1. The assessee is a dealer selling what is called 'Sarvaroga Sanjeevi Thailam'. For the two years preceding the assessment year 1961-62, the revenue was of the view that this was a drug subject to multi-point tax. But in 1961-62 it changed its view and considered that the commodity falls within the scope of item 51 of the First Schedule to the Madras General Sales Tax Act, 1959. The Tribunal did not agree with that view with the result the revenue is before us in revision. Two writ petitions (W.P. Nos. 1826 and 1827 of 1964) are filed by the assessee to forbid the assessing authority from reopening the assessments for the earlier years on the changed view of the revenue as to the character of the commodity.
2. The question has been decided with reference to a pamphlet in the nature of an advertisement relating to the commodity. As stated, it is described as 'Sarvaroga Sanjeevi Thailam'. The article does appear to have perfume and gives out an agreeable odour. Apart from this there is nothing in the pamphlet to show that the article falls within item 51 which is :
Scents and perfumes, powders, snows, scented hair-oils, scented sticks, cosmetics and toilet requisites, except soaps.
3. The pamphlet says that the thailam has been prepared out of certain medicinal drugs, herbs, roots and barks and is recommended as a good cure for skin diseases. Its application throughout the body followed by a cold or hot water bath, according' to the pamphlet, not only cools the human system but also the brain and eyes and helps to lend beauty. The thailam is said to be good particularly for certain types of skin diseases and itches. The assessee has obtained a permit under the Drugs and Magic Remedies (Objectionable Advertisement) Act, 1954. It also appears that for the purpose of the Trade Marks Act, the thailam has been classified as a drug. A bottle of lhailam, which is sizable, is moderately priced. Having regard to these features, we feel statisfied that the article does not fall within the ambit of item 51. The item mentions various articles each of which is intended to beautify the body or the face. There is nothing in the item which will cover medicinal preparations as the thailam in question. There has been citation before us for the revenue which in our view is not of much assistance, for, the question has to be decided in the light of the nature and property of each article. Plastic Products Ltd. v. Commissioner of Sales Tax, U.P., Lucknow  19 S.T.C. 480 has held that a plastic safety-razor is not a 'cosmetic' or a 'toilet requisite' within the meaning of item 6 of the notification issued by the U.P. Government under Section 3-A of the U.P. Sales Tax Act, 1948. Item 6 in the notification there related to 'cosmetics and toilet requisites'. The learned Judges referred to Webster's Third New International Dictionary for the meaning of the words 'toilet' and 'cosmetic' and concluded that though wide meaning was attached to each of those words, nevertheless, the words 'toilet requisites' should be read ejusdem generis with the word 'cosmetics' and so done, it was clear to the Court that plastic safety-razor was neither a cosmetic nor a toilet requisite. Cosmetic and toilet are used in the context of beautifying the body and subject to that primary sense, several shades in the sense of each of those words are included in them. It is obvious that a drug intended to cure diseases is not within their ambit. Deputy Commissioner v. Jos Zachariah  16 S.T.C. 799 was concerned with the question whether a 'comb' was a 'toilet requisite' and the opinion of the Kerala High Court is that it is not. The entry in question in that case is similar to item 51 with which we arc concerned. In Mettur Sandalwood Oil Co. v. The State of Madras  16 S.T.C. 9 sandalwood oil was held to be not within the ambit of item 51 of the First Schedule to the Madras General Sales Tax Act, 1959, notwithstanding the fact that the oil is a scent and used for dressing the hair. The Court thought that it is not perfume, as sandalwood oil is sold as a base for preparing perfumes. Commissioner of Sales Tax v. Sadhna Aushadhalaya  14 S.T.C. 813 was concerned with what was called 'Maha Bhringraj Hair-oil.' The High Court of Madhya Pradesh held that it was a toilet article within entry 11 of Schedule I, Part I, of the C. P. and Berar Sales Tax Act, 1947.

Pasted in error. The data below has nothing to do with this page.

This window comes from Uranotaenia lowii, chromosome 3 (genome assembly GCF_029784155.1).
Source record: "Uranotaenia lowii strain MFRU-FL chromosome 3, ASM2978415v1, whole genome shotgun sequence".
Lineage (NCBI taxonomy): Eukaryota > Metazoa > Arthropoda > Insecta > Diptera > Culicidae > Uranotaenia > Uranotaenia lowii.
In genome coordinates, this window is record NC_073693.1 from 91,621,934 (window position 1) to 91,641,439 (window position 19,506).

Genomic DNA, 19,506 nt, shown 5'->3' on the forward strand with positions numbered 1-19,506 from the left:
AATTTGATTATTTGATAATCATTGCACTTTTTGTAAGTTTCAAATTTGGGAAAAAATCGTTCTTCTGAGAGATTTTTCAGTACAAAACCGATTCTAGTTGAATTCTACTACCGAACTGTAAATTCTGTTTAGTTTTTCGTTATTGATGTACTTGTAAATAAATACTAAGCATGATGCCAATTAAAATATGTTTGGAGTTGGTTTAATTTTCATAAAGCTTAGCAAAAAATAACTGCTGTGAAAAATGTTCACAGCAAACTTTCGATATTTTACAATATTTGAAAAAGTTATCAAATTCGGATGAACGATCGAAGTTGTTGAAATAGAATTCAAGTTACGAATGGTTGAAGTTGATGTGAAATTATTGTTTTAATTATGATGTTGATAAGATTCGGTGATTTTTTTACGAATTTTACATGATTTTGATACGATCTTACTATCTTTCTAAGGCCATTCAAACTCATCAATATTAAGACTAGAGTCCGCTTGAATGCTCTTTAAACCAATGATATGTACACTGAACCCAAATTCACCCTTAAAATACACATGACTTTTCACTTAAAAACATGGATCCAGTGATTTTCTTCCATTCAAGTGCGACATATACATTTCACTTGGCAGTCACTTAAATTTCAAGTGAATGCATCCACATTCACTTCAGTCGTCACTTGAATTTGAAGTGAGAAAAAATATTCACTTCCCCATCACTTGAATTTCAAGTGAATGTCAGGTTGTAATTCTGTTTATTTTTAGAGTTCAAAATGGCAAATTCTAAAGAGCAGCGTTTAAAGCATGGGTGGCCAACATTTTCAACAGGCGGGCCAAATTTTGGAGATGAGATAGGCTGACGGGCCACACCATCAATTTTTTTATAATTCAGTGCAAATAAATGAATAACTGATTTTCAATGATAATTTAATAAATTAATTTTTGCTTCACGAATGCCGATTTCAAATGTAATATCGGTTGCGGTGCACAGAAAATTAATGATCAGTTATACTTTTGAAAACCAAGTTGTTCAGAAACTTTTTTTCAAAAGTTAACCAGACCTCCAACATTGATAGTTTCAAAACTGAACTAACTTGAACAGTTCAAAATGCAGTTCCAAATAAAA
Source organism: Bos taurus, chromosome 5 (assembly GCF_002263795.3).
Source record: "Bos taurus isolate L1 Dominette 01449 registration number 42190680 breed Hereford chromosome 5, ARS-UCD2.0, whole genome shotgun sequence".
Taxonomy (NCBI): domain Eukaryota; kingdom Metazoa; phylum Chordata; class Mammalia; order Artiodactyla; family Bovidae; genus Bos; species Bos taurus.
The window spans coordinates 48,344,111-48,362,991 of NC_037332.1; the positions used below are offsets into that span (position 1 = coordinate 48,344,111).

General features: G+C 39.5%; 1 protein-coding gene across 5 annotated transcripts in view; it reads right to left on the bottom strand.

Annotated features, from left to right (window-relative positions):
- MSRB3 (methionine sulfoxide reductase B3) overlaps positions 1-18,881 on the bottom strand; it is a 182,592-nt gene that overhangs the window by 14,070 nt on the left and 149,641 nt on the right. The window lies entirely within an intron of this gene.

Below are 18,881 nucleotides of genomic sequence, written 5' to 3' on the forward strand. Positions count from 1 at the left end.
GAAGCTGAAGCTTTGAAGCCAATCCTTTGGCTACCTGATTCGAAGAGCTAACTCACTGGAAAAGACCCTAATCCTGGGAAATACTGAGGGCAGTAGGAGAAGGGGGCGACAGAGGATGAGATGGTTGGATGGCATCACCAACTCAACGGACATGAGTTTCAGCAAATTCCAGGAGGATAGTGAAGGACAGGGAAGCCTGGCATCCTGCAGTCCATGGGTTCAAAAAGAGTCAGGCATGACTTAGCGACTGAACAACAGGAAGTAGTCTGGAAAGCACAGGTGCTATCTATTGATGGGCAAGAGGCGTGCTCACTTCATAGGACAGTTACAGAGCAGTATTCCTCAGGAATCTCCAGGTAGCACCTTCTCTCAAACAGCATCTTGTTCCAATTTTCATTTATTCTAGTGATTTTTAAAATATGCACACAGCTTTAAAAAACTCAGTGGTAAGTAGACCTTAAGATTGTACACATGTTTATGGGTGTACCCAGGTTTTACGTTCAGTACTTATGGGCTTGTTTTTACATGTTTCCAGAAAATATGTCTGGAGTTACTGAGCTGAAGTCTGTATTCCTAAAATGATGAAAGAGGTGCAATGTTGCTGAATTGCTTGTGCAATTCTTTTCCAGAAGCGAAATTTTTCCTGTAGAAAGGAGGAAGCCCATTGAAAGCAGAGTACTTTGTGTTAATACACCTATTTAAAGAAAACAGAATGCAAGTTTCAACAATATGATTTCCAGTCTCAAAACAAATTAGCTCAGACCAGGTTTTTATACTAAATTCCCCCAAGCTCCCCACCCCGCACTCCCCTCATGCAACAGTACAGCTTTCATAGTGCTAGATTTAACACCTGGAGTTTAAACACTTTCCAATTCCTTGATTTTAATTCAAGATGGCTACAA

4. The facts in this case do not admit of any doubt as to the character of the article 'Sarvaroga Sanjeevi Thailam'. The Tribunal's opinion is that it is primarily a drug which may be used mainly as a cure to the skin diseases and merely because its application may incidentally lend beauty will not alter the true character of the article. We are inclined to accept this view. Having regard to the composition of the article and the advertised use for which it is intended, namely, as a medicinal preparation and a cure for skin diseases, we are of opinion that it does not fall within the description of any one of the articles in item 51 of the First Schedule. '
5. The tax case is dismissed and the writ petitions are allowed. No costs.